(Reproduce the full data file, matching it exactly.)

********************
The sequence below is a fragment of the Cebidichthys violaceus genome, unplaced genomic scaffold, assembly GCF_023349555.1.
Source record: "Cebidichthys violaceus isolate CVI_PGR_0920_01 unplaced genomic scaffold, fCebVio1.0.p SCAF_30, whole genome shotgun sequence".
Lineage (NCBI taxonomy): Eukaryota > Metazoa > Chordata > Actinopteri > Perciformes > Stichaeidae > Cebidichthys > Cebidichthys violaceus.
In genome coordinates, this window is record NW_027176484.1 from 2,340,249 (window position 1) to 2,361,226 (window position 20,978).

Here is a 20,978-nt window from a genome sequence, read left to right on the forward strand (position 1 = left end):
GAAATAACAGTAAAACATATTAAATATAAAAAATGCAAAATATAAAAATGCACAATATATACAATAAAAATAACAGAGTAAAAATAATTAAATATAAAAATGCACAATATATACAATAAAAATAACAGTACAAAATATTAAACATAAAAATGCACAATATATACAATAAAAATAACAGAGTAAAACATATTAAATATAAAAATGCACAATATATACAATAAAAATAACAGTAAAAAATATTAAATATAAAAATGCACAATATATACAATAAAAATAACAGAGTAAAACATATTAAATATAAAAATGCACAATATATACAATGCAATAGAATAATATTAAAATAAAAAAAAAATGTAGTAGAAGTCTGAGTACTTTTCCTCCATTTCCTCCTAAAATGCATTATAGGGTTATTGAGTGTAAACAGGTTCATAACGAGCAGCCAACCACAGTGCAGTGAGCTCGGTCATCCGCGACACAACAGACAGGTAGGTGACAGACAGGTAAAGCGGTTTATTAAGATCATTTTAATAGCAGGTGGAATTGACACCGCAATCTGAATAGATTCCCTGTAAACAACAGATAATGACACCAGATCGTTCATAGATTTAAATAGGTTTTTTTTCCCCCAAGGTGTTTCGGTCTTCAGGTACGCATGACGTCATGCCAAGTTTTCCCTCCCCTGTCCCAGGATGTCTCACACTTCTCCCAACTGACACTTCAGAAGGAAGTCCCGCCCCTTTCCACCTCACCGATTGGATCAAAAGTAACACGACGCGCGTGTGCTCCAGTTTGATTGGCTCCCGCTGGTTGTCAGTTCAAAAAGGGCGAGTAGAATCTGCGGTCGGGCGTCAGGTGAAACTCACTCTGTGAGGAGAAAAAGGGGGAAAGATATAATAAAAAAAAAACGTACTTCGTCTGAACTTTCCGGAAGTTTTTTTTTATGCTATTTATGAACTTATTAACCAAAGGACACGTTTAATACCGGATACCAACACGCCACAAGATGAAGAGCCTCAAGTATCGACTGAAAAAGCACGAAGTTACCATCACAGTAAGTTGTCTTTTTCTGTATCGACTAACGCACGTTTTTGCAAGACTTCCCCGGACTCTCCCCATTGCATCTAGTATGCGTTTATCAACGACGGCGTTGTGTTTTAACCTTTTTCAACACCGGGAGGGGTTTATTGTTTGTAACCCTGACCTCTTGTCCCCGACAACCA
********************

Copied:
The sequence below is a fragment of the Cebidichthys violaceus genome, unplaced genomic scaffold, assembly GCF_023349555.1.
Source record: "Cebidichthys violaceus isolate CVI_PGR_0920_01 unplaced genomic scaffold, fCebVio1.0.p SCAF_30, whole genome shotgun sequence".
Lineage (NCBI taxonomy): Eukaryota > Metazoa > Chordata > Actinopteri > Perciformes > Stichaeidae > Cebidichthys > Cebidichthys violaceus.
In genome coordinates, this window is record NW_027176484.1 from 2,340,249 (window position 1) to 2,361,226 (window position 20,978).

Here is a 20,978-nt window from a genome sequence, read left to right on the forward strand (position 1 = left end):
GAAATAACAGTAAAACATATTAAATATAAAAAATGCAAAATATAAAAATGCACAATATATACAATAAAAATAACAGAGTAAAAATAATTAAATATAAAAATGCACAATATATACAATAAAAATAACAGTACAAAATATTAAACATAAAAATGCACAATATATACAATAAAAATAACAGAGTAAAACATATTAAATATAAAAATGCACAATATATACAATAAAAATAACAGTAAAAAATATTAAATATAAAAATGCACAATATATACAATAAAAATAACAGAGTAAAACATATTAAATATAAAAATGCACAATATATACAATGCAATAGAATAATATTAAAATAAAAAAAAAATGTAGTAGAAGTCTGAGTACTTTTCCTCCATTTCCTCCTAAAATGCATTATAGGGTTATTGAGTGTAAACAGGTTCATAACGAGCAGCCAACCACAGTGCAGTGAGCTCGGTCATCCGCGACACAACAGACAGGTAGGTGACAGACAGGTAAAGCGGTTTATTAAGATCATTTTAATAGCAGGTGGAATTGACACCGCAATCTGAATAGATTCCCTGTAAACAACAGATAATGACACCAGATCGTTCATAGATTTAAATAGGTTTTTTTTCCCCCAAGGTGTTTCGGTCTTCAGGTACGCATGACGTCATGCCAAGTTTTCCCTCCCCTGTCCCAGGATGTCTCACACTTCTCCCAACTGACACTTCAGAAGGAAGTCCCGCCCCTTTCCACCTCACCGATTGGATCAAAAGTAACACGACGCGCGTGTGCTCCAGTTTGATTGGCTCCCGCTGGTTGTCAGTTCAAAAAGGGCGAGTAGAATCTGCGGTCGGGCGTCAGGTGAAACTCACTCTGTGAGGAGAAAAAGGGGGAAAGATATAATAAAAAAAAAACGTACTTCGTCTGAACTTTCCGGAAGTTTTTTTTTATGCTATTTATGAACTTATTAACCAAAGGACACGTTTAATACCGGATACCAACACGCCACAAGATGAAGAGCCTCAAGTATCGACTGAAAAAGCACGAAGTTACCATCACAGTAAGTTGTCTTTTTCTGTATCGACTAACGCACGTTTTTGCAAGACTTCCCCGGACTCTCCCCATTGCATCTAGTATGCGTTTATCAACGACGGCGTTGTGTTTTAACCTTTTTCAACACCGGGAGGGGTTTATTGTTTGTAACCCTGACCTCTTGTCCCCGACAACCA